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of P-Ca sprays for reducing shoot growth or gibberellin sprays for reducing fruit russet or cracking may be reduced if both materials are applied (Apogee; BASF Corp., Research Triangle Park, N.C.). Miller (1998) reported that concentrations of P

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Excessive tree vigor is a significant production problem for the PA apple industry. A series of experiments were conducted from 1994 to 1999, which indicated that Apogee® could effectively reduce vegetative shoot growth. Results from 1994 to 1996 have previously been reported (HortScience 31:598, 32:558). In 1997, 16 treatments composed of four rates (0, 63, 125, and 250 ppm) and four timings (22 May; 4, 11, and 24 June) in various combinations, were applied as dilute handgun sprays. These treatments were applied to sixth leaf `York Imperial' apple trees. Ten peripheral shoots, at a height of 2 m, were tagged and measured on 21 May, 9 and 30 June, 16 July, 12 Aug., and on 10 Oct. Shoots treated with 63, 125, or 250 ppm on 22 May followed by 0, 63, or 125 ppm on 4, 11, or 24 June were from 65% to 76% of the length of the controls (25.5 cm). Treated shoots were from 69% to 78% of the length of the controls following sprays with 63 ppm on 22 May followed by 0, 63, or 125 ppm on 4, 11, or 24 June. Shoots treated with 125 ppm on 22 May followed by 0 or 63 ppm on 4, 11, or 24 June were from 69% to 73% of the length of the controls. The later applications (11 and 24 June) of 250 ppm gave no growth control but the 22 May treatment gave a 30% reduction in growth. In 1999, dilute handgun sprays of 125, 125, 83, and 83 ppm were made on 22 May and on 4, 11, and 24 June, respectively. Cultivars treated were `Spartan', `Delicious', `York Imperial', `Gala', and `Mutsu'. The length of 10 peripheral shoots at 2 and 3 m were measured on 28 July and on 12 Aug. All cultivars responded and on 12 Aug. treated terminal shoot lengths ranged from 33% to 55% of the controls. With reduced vegetative tree vigor many horticultural factors will be improved. In addition, the severity of shoot fire blight can be reduced and the control of all pests that prosper on young succulent leaves will be easier, especially apple aphids and obliquebanded leafrollers. Major factors to be considered in developing an efficacious Apogee® program appear to be initial tree vigor, length of growing season, and crop load. An initial application at 1 to 3 inches of terminal growth is probably the most critical factor.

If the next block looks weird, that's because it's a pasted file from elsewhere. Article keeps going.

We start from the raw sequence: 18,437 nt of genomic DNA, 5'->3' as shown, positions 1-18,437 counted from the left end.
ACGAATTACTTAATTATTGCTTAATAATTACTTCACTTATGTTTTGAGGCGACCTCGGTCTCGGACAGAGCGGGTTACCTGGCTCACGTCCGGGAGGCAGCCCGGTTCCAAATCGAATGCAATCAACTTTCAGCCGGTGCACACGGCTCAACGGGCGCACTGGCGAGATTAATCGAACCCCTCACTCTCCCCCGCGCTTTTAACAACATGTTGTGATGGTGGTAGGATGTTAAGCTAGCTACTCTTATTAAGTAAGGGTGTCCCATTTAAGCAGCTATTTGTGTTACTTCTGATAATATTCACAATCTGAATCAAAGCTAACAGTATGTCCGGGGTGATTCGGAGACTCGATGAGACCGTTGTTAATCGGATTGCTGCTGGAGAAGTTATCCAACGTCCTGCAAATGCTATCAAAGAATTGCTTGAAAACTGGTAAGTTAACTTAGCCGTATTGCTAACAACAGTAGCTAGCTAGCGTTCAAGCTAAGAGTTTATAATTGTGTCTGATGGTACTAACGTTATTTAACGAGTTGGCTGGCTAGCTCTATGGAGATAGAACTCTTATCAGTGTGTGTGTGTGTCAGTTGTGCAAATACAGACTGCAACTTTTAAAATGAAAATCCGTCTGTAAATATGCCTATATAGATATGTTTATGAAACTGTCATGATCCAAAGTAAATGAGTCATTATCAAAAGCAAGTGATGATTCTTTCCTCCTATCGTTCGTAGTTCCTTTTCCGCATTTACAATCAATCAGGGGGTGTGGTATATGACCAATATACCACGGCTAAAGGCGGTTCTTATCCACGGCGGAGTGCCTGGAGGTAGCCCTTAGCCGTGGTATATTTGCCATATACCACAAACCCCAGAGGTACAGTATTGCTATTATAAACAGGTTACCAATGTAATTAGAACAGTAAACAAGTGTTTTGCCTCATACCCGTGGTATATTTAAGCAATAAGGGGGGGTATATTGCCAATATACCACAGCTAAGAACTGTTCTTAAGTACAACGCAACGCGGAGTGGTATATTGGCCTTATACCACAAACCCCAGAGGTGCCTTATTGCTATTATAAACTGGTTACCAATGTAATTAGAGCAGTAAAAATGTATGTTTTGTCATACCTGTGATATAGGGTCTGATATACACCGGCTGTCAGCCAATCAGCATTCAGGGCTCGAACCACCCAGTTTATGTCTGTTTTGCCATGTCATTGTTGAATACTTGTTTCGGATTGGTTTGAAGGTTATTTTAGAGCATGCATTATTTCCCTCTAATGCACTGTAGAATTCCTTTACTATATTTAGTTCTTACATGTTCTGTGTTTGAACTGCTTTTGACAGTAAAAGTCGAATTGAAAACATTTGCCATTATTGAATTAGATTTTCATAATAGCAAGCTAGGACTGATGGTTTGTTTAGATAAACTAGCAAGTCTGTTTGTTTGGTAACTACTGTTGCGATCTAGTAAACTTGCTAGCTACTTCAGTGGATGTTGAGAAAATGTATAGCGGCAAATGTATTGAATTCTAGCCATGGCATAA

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This study examines the effect of multiple spray applications of Apogee on shoot growth and whole-canopy photosynthesis (WCPn) rate in young, bearing apple trees. Apogee increased fruit numbers and reduced shoot growth and inconsistently reduced leaf area but the reduction in photosynthetic area did not result in reduced WCPn or a detrimental effect on the fruit number:fruit size relationship. Since WCPn was not affected when leaf area was reduced by Apogee treatment, it suggests a greater photosynthetic efficiency of leaves on Apogee treated trees due to reduced shading. The use of Apogee for canopy management may produce a side-effect of increasing fruit set, which may be managed through a crop thinning program.

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Apogee at rates of 125 and 250 ppm applied at 2-cm average shoot growth and a split application of 125 ppm applied at 2-cm shoot growth and 2 weeks later reduced vegetative growth of `Pink Lady', `Gala', and `Fuji' in 1997 and 1998. Cultivar response varied with rate and year. Fruit size was significantly increased in `Gala' at the low rate and split low rate applications and in `Fuji' at the low and high rate single application in 1998. There was no effect on return bloom or fruit color.

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Prohexadione-Ca (Apogee®) was tested as a growth retardant and fire-blight control agent in the pear (Pyrus communis L. cv. Abbé Fétel) on both bearing trees in the orchard and on 1-year-old scions under greenhouse conditions. Four sprays of 50 and 100 mg·L-1 of the chemical were applied to trees in the orchard at 2-week intervals starting at petal fall, when terminal growth was 4 cm (mid-April). Scions received a single application (250 mg·L-1) and were transferred 2 weeks later to a greenhouse where the shoots were inoculated with a local, virulent strain of Erwinia amylovora (Burrill) Winslow et al. In the orchard, the higher prohexadione-Ca concentration was more effective in reducing shoot growth, enhancing fruit weight and controlling fire blight incidence and severity. Similar effects on growth parameters and disease progression were observed under greenhouse conditions. Chemical name used: calcium 3-oxido-4-propionyl-5-oxo-3-cyclohexene carboxylate (prohexadione-Ca)